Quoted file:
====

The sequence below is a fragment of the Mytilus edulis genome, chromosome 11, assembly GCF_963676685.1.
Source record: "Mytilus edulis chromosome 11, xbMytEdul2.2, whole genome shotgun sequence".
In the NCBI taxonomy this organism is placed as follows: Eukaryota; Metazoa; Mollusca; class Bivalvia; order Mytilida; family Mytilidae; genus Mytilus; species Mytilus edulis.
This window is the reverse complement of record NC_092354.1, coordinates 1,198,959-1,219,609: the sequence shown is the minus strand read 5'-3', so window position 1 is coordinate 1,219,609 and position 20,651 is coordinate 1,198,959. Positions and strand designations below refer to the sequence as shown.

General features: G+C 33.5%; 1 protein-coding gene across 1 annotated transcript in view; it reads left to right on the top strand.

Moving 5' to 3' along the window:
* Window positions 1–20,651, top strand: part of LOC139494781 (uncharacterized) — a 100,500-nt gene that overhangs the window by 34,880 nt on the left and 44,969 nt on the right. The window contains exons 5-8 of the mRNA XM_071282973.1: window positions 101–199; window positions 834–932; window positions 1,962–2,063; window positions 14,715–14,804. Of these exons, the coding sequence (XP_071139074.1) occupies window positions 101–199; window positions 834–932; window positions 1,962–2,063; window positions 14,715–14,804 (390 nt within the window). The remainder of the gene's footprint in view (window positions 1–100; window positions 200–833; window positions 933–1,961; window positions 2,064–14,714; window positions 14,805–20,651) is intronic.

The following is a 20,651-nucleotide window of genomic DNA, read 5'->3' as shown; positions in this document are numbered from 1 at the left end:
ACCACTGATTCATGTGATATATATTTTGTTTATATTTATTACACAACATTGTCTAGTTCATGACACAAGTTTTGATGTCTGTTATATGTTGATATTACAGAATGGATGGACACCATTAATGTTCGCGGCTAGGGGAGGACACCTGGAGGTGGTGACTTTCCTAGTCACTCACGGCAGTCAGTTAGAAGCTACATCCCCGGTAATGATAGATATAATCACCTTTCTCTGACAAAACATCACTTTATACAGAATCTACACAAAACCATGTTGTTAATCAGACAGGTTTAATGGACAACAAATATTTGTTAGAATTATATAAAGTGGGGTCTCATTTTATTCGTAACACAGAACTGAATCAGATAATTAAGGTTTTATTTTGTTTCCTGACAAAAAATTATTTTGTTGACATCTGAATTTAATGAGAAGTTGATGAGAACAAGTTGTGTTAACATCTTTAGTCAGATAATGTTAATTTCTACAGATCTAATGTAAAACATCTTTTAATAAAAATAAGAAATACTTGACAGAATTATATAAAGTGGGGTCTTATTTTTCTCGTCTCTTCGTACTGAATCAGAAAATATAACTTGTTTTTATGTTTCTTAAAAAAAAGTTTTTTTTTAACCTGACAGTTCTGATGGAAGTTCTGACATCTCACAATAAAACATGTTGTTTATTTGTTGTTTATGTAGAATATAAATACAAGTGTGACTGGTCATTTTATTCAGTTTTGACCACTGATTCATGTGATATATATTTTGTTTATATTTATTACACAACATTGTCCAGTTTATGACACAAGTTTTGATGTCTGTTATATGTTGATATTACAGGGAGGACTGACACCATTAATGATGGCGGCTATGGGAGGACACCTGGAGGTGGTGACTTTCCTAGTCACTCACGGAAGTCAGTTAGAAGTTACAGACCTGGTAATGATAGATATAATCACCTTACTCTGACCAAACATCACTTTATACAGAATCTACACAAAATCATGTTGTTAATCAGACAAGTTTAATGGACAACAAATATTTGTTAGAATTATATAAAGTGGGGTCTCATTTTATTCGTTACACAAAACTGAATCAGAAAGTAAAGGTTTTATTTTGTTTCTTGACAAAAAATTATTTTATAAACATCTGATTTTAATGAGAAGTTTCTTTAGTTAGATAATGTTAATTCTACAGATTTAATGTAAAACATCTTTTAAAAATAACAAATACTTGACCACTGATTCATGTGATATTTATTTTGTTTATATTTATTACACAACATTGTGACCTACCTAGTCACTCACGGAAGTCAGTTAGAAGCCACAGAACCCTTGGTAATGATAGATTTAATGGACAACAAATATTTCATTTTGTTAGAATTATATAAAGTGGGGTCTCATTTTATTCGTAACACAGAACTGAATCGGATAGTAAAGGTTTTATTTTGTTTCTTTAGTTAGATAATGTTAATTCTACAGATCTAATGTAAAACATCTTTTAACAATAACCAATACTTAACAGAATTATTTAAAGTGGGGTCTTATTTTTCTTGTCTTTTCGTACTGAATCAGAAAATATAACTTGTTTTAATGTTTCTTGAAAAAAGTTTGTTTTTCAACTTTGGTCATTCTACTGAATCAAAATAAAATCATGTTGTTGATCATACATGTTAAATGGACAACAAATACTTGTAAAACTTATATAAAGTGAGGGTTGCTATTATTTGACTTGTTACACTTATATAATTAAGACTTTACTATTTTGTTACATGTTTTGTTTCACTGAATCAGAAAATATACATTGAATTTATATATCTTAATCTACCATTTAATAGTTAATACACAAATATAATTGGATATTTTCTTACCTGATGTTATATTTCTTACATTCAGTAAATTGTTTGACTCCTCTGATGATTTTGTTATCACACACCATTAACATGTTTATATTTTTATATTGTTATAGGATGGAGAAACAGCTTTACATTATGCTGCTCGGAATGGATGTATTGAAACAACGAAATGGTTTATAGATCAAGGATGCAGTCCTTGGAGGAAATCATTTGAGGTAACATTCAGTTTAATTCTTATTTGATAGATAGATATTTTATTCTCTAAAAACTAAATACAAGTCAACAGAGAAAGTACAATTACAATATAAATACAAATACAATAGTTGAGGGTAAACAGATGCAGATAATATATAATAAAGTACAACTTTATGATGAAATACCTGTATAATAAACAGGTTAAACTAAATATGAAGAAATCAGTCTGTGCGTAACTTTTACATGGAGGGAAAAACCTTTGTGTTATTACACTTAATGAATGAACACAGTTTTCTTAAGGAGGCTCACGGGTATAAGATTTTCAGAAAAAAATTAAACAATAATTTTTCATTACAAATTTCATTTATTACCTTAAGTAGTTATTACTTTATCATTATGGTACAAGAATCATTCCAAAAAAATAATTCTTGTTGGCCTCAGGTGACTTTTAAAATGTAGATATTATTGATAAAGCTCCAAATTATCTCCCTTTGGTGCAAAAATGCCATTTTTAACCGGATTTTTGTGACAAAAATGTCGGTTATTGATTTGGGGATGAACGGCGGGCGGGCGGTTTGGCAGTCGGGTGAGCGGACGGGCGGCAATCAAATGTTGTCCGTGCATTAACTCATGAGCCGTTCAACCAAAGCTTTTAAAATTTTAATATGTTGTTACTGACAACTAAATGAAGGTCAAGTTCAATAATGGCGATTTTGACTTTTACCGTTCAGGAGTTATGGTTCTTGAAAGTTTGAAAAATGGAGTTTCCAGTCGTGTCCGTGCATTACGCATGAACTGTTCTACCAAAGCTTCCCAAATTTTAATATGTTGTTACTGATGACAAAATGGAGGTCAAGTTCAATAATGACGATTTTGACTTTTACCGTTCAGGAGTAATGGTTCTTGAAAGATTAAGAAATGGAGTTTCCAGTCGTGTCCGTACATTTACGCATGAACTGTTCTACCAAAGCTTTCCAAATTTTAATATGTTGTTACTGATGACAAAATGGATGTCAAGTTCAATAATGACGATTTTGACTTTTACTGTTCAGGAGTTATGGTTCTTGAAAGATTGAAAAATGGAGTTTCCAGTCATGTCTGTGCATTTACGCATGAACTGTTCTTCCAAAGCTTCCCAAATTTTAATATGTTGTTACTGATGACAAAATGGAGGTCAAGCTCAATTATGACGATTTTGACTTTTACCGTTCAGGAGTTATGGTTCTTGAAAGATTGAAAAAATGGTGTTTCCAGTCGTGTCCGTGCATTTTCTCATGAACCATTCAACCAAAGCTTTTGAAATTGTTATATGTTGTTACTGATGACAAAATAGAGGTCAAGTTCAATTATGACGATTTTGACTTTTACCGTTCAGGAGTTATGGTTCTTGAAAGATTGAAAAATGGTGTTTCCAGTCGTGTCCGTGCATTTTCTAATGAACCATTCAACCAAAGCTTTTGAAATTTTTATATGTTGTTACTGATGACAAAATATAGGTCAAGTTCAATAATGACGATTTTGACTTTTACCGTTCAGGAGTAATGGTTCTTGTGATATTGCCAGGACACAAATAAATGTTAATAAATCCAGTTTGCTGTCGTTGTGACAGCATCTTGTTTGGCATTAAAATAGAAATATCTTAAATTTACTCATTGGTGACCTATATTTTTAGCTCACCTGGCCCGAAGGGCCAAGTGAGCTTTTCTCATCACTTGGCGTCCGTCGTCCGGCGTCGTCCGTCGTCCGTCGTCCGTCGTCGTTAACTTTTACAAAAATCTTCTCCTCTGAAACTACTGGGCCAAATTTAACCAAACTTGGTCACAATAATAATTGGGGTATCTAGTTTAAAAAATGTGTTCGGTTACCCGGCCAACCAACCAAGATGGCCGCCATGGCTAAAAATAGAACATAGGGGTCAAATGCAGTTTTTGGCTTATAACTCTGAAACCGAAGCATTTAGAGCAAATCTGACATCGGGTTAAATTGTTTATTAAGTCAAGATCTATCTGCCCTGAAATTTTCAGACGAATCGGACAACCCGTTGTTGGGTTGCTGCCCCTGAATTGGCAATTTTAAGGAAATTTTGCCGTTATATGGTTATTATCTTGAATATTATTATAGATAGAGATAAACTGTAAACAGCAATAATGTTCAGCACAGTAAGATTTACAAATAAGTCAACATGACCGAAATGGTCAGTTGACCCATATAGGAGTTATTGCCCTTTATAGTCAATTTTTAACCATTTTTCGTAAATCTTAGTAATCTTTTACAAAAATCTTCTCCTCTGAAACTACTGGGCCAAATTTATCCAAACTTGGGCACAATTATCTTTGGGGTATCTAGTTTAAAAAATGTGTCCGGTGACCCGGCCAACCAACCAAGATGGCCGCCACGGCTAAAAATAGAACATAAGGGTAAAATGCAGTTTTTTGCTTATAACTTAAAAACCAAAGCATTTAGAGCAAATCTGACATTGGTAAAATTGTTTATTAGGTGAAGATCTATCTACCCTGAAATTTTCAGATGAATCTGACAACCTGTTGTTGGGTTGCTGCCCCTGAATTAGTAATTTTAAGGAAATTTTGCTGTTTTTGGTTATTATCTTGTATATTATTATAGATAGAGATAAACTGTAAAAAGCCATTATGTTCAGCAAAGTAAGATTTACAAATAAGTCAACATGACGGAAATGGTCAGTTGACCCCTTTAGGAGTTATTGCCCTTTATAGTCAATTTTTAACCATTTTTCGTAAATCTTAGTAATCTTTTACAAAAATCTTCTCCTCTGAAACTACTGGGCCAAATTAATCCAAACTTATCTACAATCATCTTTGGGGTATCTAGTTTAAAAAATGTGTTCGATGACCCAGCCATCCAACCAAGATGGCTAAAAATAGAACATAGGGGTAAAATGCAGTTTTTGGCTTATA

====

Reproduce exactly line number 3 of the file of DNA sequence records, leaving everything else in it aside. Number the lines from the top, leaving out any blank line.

In the NCBI taxonomy this organism is placed as follows: Eukaryota; Metazoa; Mollusca; class Bivalvia; order Mytilida; family Mytilidae; genus Mytilus; species Mytilus edulis.